(sorry if you find my questions intrusive. Again, it would very nice of you to answer, but I’d understand if you wouldn’t. )

    And do you have sometimes specifics problems about being an autistic parent ?
    Do you have some advices for me ?

    I’m sorry, it’s a very long message.
    I give you my email adress if you prefer to answer by email : lysandreduval@gmail.com


    Have a nice day,

    Lysandre

    (I have maybe sent the same messae twice, I'm not sure ! I'm not good with computers...)

    ReplyDelete
    Replies
    1. Hi Lysandre,
      Thank you for writing to me. I just got home from a very long day, and I don't think I can properly address this right now. I do want to reply to you though! So, I just wanted to let you know I got your message, and I will write more to you again soon! :)

      Delete
  2. Hi,

    Ok, so I am thinking about all you are saying. And I get why it all feels overwhelming..... And for sure, society sends us all these messages about who we are being wrong, and I hate that, and society as a whole, is wrong about that.

    But no, it is not bad or scary for me to be who I am and to also be a parent. I think it makes for a living and accepting parent that loves their children for the unique people they are.

    Yes, my kids know I am nonbinary. They know I am bisexual too. All of this identity stuff is still pretty new to me, and thus, to them.... But they know I am proud of my identity. I use they pronouns in company that can handle that, but not all the time. My kids use that sometimes. They are still learning, and for me, that is ok. It's still new.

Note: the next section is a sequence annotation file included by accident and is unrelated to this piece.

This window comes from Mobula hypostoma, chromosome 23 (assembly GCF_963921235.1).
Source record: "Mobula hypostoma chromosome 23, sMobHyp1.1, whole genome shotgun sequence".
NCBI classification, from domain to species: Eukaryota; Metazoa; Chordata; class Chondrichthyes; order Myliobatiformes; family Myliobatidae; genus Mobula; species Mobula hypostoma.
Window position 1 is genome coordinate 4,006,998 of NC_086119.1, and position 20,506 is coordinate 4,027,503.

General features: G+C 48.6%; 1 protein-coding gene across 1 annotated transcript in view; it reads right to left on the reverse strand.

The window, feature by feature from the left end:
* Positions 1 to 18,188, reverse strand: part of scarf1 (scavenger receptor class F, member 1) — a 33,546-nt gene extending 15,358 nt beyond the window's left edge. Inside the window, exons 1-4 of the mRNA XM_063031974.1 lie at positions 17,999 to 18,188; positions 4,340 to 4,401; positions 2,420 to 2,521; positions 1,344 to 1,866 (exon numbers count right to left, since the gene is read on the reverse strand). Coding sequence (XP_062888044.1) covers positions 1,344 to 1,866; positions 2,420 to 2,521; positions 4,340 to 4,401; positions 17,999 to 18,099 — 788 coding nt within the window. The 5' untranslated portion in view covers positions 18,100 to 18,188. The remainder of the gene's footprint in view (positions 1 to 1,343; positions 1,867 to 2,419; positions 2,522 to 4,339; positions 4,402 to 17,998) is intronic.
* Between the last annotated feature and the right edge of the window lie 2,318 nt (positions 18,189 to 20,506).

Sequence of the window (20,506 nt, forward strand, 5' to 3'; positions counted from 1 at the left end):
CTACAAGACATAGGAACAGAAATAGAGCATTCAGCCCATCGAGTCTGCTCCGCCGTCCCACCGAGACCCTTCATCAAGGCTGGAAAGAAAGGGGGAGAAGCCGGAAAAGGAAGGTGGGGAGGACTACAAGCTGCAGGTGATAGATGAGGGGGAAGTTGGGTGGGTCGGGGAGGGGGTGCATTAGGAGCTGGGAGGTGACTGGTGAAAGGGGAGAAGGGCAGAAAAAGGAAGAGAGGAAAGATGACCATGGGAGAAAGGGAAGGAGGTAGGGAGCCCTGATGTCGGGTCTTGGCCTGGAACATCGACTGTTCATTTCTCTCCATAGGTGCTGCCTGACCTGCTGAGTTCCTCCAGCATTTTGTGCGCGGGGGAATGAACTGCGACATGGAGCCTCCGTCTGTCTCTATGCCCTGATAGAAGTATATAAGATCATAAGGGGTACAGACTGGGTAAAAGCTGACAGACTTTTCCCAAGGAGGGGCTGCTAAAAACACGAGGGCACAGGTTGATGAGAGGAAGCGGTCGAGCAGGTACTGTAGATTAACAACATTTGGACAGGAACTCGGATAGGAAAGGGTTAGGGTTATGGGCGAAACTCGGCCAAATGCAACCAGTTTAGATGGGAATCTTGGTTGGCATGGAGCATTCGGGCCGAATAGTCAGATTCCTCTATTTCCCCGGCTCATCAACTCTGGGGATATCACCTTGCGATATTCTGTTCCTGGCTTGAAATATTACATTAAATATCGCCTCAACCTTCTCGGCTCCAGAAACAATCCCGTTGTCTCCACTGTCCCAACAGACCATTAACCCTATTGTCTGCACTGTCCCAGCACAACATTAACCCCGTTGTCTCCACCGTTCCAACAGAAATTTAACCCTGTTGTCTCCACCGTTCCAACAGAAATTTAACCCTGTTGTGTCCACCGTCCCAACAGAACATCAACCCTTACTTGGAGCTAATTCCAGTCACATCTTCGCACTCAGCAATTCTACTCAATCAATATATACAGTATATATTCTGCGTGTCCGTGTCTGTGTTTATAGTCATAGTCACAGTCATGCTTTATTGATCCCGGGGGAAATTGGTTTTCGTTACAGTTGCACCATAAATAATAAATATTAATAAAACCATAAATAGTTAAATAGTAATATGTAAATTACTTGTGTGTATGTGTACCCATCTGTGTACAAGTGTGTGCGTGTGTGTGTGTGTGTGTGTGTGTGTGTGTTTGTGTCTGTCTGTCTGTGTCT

I am wishing you best as you contemplate all of this. I hope this helped some. If you want to talk more, I'd be glad to do that. Are you on Twitter? I use @autisticvegan as a handle there, and talk more about this kind of stuff over there sometimes. So if you are there, we could talk there too, but this is ok too. :)

    Thanks for reaching out. :)

    ReplyDelete
  3. Thank you, it's quite reassuring :)
    I think I should just try to develop more self-confidence. The problem may not be me, but more the education I had that told me I can't be a good influence on a child.

    I have another question. Have you ever experienced a shutdown or a meltdown in front of your children ?
    I made a meltdown once when my little sister was here, and she just came to me for giving me a hug, but I wonder if it can be harder for another child to see an adult having a meldown, or just a shutdown. Do you have any advice for that situation ? (or to avoid this situation ?)

    I don't have twitter, unfortunately.

    I wish you a beautiful day !

    ReplyDelete
    Replies
    1. Hi,

      Yes, I am sorry for the ableist and cissexist messages you have gotten. It can be hard to get past that. I struggle with it too.

      Yes, I have melted when my kids were around. And shut down. I don't love that, but it is ok. This summer that happened in a pretty obvious and difficult way. I talked with a friend at that time, worried about my kids, and my friend had good advice. They said the important thing is that they see that that can happen, and that you can be okay again after it is done. And my friend was right. One of my kids helped me through it, drawing pictures for me to color. And all my kids were ok and saw that I was ok on the other side of it. And it is good for kids to see this because they melt too, and they can know that they will get through it too. (My kids are also Autistic.)

      So yeah, I can't really avoid. It is part of what happens sometimes, but I guess it is ok. :)

      Have a good day. :)

      Delete
  4. Hey,
    Thank you for your advices and for sharing this experiences with me.
    I'll write it down, and I'll try to keep it in mind.:)

    All good wishes !

    ReplyDelete